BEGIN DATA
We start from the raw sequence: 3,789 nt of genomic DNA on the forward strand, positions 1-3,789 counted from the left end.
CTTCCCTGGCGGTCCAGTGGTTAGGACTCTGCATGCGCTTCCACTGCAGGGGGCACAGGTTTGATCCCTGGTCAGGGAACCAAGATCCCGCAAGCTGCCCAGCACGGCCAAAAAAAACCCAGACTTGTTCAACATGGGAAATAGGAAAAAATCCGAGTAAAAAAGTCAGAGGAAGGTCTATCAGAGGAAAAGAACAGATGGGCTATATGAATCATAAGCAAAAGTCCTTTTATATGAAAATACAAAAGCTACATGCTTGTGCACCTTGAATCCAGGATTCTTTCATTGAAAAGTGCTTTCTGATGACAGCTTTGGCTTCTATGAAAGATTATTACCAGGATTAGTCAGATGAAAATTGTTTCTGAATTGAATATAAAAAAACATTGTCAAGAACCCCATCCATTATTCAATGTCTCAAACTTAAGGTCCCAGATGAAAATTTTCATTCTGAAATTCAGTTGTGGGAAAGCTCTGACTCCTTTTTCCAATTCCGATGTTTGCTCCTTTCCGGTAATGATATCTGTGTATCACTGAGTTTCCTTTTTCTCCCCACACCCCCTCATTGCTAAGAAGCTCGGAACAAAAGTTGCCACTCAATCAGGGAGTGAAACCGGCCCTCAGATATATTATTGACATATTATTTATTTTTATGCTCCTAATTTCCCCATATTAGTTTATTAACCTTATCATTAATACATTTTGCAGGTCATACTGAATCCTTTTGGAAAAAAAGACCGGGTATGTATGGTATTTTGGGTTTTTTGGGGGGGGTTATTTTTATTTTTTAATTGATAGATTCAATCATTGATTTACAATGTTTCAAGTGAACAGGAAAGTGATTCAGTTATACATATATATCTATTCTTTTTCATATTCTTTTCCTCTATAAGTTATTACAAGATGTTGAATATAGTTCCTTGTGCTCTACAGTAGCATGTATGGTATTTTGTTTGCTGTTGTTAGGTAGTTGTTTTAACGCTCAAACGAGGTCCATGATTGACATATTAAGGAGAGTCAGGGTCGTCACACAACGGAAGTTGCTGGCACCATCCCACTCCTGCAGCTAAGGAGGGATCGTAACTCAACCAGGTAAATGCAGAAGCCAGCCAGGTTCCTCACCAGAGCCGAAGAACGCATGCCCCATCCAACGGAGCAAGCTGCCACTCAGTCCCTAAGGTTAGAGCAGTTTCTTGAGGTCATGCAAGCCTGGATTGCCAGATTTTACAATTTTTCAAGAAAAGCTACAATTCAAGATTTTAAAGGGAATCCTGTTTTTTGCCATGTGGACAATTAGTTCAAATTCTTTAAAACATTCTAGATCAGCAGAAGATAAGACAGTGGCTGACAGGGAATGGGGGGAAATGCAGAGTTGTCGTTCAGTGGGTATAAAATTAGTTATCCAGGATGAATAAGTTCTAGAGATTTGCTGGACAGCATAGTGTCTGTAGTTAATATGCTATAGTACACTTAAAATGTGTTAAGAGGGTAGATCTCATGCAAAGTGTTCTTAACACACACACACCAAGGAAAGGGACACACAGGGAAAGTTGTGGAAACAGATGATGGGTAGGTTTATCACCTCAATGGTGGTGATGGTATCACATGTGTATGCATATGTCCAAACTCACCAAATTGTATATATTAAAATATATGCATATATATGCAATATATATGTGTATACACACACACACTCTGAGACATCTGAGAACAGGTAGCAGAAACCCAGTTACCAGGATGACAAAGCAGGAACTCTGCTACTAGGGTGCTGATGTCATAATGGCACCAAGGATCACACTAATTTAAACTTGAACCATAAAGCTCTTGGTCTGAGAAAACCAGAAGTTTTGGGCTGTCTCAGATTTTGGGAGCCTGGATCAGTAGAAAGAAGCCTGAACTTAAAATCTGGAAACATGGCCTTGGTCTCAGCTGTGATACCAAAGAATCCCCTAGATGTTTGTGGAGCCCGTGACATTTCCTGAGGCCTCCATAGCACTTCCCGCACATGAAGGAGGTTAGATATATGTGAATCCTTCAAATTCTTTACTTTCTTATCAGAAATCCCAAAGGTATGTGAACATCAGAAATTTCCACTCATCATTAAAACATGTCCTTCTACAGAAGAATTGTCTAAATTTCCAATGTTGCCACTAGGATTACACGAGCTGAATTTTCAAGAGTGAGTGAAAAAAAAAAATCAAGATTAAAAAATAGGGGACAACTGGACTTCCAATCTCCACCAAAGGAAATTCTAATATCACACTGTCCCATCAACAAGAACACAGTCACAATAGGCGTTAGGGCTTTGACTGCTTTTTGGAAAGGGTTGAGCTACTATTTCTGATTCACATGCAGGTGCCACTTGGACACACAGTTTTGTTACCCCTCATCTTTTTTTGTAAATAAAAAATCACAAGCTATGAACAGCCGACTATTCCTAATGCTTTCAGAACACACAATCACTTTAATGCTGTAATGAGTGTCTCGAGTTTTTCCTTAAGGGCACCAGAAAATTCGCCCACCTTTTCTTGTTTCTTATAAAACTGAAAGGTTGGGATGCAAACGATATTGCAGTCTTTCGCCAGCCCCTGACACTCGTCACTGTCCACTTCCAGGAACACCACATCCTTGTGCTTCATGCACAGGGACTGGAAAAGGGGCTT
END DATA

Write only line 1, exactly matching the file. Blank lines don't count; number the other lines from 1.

We start from the raw sequence: 3,789 nt of genomic DNA on the forward strand, positions 1-3,789 counted from the left end.